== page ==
The term “regular education class” is used instead of “general education class” in this document and other Ohio Department of Education, Office for Exceptional Children (ODE/OEC) documents. Using the term “regular education class” separates the setting from the “general education curriculum” that may be provided in various types of settings including classrooms where only children with disabilities receive instruction.
IDEA’s LRE provisions clearly state a strong preference for educating children with disabilities in regular education environments. In fact, a child’s placement in the regular education classroom is the first option the IEP team must consider when determining where a child with a disability will receive his or her special education and related services.
To decide that question, however, the IEP team must make an individualized inquiry into the possible range of supplementary aids and services that are needed to satisfactorily educate the child in the regular education environment. If the IEP team determines that the child can be adequately educated in that environment, then a regular education placement is the LRE for that child.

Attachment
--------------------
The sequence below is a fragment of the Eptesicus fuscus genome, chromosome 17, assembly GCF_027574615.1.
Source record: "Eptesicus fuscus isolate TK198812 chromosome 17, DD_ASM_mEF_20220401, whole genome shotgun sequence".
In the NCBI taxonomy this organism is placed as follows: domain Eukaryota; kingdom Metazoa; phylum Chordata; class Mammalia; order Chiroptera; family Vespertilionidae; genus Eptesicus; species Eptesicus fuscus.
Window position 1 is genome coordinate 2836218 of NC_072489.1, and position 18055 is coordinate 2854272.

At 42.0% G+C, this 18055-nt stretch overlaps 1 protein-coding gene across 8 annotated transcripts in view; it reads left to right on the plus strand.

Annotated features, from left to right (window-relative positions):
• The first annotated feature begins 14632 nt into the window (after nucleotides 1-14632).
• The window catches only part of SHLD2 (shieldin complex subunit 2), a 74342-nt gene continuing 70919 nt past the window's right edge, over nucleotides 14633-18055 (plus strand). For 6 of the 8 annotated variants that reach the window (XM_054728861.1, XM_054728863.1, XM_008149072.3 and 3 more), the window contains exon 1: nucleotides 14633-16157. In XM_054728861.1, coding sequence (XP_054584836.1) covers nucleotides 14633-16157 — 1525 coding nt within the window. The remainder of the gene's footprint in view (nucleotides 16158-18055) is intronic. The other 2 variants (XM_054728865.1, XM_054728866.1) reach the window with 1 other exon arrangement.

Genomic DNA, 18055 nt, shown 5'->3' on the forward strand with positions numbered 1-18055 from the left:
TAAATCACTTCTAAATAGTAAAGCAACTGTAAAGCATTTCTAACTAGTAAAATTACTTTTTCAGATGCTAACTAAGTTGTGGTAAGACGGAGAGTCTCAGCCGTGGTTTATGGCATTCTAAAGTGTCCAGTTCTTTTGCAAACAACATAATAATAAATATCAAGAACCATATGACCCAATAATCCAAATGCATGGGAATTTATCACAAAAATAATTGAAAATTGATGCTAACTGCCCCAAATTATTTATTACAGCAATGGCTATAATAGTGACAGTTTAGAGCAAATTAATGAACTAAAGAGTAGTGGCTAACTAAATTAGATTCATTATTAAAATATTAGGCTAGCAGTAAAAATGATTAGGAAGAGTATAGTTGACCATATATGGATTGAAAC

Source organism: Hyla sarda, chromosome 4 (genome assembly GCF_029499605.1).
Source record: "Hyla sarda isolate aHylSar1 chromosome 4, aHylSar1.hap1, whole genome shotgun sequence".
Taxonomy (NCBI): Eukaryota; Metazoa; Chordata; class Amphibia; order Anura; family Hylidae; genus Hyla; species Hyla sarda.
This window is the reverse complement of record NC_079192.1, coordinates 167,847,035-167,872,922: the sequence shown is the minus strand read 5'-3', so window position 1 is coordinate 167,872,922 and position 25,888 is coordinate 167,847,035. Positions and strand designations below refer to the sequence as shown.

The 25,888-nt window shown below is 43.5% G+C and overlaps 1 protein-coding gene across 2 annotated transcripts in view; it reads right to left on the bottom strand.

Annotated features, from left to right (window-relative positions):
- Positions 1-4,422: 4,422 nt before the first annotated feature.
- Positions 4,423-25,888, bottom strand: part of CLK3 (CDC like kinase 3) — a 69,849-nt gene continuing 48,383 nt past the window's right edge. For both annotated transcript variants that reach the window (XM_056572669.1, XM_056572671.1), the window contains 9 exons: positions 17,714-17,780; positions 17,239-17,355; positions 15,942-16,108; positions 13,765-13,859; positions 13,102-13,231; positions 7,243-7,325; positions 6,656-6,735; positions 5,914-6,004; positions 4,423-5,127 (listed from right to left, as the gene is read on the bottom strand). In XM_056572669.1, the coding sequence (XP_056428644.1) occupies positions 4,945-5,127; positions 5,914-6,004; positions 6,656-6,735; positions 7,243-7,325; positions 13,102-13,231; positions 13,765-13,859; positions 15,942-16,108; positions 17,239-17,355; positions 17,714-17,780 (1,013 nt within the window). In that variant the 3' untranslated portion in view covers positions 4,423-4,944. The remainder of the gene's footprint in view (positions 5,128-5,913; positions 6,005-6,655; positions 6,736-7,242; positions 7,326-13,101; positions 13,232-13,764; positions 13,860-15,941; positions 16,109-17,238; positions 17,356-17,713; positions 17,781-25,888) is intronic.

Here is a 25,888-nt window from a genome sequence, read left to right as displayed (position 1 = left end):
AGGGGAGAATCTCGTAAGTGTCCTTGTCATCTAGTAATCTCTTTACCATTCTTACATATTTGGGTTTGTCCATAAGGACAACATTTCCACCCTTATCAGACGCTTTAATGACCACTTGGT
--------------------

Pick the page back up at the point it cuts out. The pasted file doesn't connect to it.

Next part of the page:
However, the IEP team may determine that the child cannot be educated satisfactorily in the regular education classroom, even when supplementary aids and services are provided. An alternative placement must then be considered. Accordingly, IDEA requires school systems to ensure that a "continuum of alternative placements" is available to meet the needs of children with disabilities for special education and related services.
Although a school district is not responsible for ensuring that every school building in the district can provide all the special education and related services necessary for all types and severities of disabilities (August 14, 2006, pg. 46588), the school district is responsible for having the full continuum of options available. If an option is not available in the district and the LRE of a child with disability indicates that placement, the school district must either create the placement, alter an existing one or send the child to another public or private placement that meets the child’s needs. If the school district puts a child in another public or private placement, the cost of that placement is paid by the school district.
(See IEP - 7.4 Development of IEP.)
In IDEA, the provisions at §300.115 contain the public agency’s obligation to make available a range of alternative placements for children. Those provisions are: